Robotics researchers at Waterloo Engineering are developing exoskeleton legs capable of thinking and making control decisions on their own using sophisticated artificial intelligence (AI) technology.
The system combines computer vision and deep-learning AI to mimic how able-bodied people walk by seeing their surroundings and adjusting their movements.
“We’re giving robotic exoskeletons vision so they can control themselves,” said Brokoslaw Laschowski, a PhD candidate in systems design engineering who works in the Motion Research Group lab.
Exoskeleton legs operated by motors already exist, but they must be manually controlled by users via smartphone applications or joysticks.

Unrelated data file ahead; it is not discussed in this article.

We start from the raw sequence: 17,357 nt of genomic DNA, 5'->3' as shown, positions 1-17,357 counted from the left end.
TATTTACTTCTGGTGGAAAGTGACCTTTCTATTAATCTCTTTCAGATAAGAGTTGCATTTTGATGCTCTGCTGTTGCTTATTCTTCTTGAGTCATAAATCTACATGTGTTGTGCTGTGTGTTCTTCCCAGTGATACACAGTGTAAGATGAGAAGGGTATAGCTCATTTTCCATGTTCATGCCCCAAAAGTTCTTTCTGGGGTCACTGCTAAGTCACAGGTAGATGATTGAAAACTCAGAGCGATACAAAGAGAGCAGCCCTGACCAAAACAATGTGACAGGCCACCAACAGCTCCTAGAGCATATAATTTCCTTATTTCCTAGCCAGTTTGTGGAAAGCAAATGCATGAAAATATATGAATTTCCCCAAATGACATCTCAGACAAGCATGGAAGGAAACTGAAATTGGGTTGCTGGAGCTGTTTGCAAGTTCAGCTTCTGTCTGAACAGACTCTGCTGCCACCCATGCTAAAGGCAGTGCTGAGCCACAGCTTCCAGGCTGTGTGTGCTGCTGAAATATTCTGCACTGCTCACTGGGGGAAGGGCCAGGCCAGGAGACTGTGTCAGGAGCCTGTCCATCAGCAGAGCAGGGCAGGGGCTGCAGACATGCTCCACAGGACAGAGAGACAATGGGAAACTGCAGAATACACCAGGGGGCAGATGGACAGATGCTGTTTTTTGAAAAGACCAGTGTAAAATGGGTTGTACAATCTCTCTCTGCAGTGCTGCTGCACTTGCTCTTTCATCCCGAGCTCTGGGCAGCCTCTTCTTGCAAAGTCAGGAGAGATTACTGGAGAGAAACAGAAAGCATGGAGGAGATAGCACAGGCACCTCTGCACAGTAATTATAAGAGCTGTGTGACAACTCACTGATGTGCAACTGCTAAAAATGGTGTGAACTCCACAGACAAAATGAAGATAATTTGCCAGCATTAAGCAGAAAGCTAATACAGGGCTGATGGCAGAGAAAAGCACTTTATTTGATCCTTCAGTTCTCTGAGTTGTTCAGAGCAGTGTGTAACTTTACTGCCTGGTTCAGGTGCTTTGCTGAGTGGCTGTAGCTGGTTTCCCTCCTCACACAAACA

“That can be inconvenient and cognitively demanding,” said Laschowski, also a student member of the Waterloo Artificial Intelligence Institute (Waterloo.ai). “Every time you want to perform a new locomotor activity, you have to stop, take out your smartphone and select the desired mode.”
To address that limitation, researchers working on the ExoNet project fitted exoskeleton users with wearable cameras and are now optimizing AI computer software to process the video feed to accurately recognize stairs, doors and other features of the surrounding environment.
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